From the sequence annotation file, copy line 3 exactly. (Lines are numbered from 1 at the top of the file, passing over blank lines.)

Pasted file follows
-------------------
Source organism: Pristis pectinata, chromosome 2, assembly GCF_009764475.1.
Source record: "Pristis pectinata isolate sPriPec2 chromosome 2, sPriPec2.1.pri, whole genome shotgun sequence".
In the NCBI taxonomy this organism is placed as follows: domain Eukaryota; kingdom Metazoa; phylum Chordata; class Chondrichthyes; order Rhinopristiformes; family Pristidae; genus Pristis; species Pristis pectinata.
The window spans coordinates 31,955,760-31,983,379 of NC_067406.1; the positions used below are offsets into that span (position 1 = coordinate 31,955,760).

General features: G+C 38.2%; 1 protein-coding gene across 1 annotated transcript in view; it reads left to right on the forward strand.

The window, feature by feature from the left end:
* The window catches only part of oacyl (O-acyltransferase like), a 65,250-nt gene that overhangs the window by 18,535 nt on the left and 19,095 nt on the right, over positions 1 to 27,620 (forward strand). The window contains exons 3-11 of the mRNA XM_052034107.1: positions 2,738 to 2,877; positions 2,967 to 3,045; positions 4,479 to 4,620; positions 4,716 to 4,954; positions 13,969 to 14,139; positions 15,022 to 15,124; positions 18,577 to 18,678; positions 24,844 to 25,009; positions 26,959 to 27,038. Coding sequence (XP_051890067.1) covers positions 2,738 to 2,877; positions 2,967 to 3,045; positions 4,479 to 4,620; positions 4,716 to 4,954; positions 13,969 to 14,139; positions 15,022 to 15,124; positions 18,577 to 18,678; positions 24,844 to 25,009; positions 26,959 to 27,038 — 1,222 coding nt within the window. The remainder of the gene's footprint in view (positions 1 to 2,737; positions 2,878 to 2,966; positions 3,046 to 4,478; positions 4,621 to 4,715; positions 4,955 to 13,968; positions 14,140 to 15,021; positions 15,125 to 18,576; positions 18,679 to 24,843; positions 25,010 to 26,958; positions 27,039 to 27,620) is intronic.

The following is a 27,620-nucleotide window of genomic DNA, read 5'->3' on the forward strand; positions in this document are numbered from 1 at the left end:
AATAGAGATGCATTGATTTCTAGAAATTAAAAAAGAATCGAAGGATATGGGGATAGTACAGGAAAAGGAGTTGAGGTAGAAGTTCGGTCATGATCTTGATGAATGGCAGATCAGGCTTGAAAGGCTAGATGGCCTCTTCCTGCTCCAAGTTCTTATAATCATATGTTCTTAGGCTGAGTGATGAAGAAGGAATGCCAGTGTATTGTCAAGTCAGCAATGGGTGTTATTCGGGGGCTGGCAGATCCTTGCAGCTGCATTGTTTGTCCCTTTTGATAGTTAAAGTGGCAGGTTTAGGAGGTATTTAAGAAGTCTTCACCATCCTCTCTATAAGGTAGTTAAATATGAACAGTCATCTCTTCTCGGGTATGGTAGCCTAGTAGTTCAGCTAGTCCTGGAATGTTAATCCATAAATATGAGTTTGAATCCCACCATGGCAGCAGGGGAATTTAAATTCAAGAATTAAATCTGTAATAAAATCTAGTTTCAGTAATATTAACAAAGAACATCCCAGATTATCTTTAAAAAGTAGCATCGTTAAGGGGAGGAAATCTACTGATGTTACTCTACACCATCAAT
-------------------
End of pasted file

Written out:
In the NCBI taxonomy this organism is placed as follows: domain Eukaryota; kingdom Metazoa; phylum Chordata; class Chondrichthyes; order Rhinopristiformes; family Pristidae; genus Pristis; species Pristis pectinata.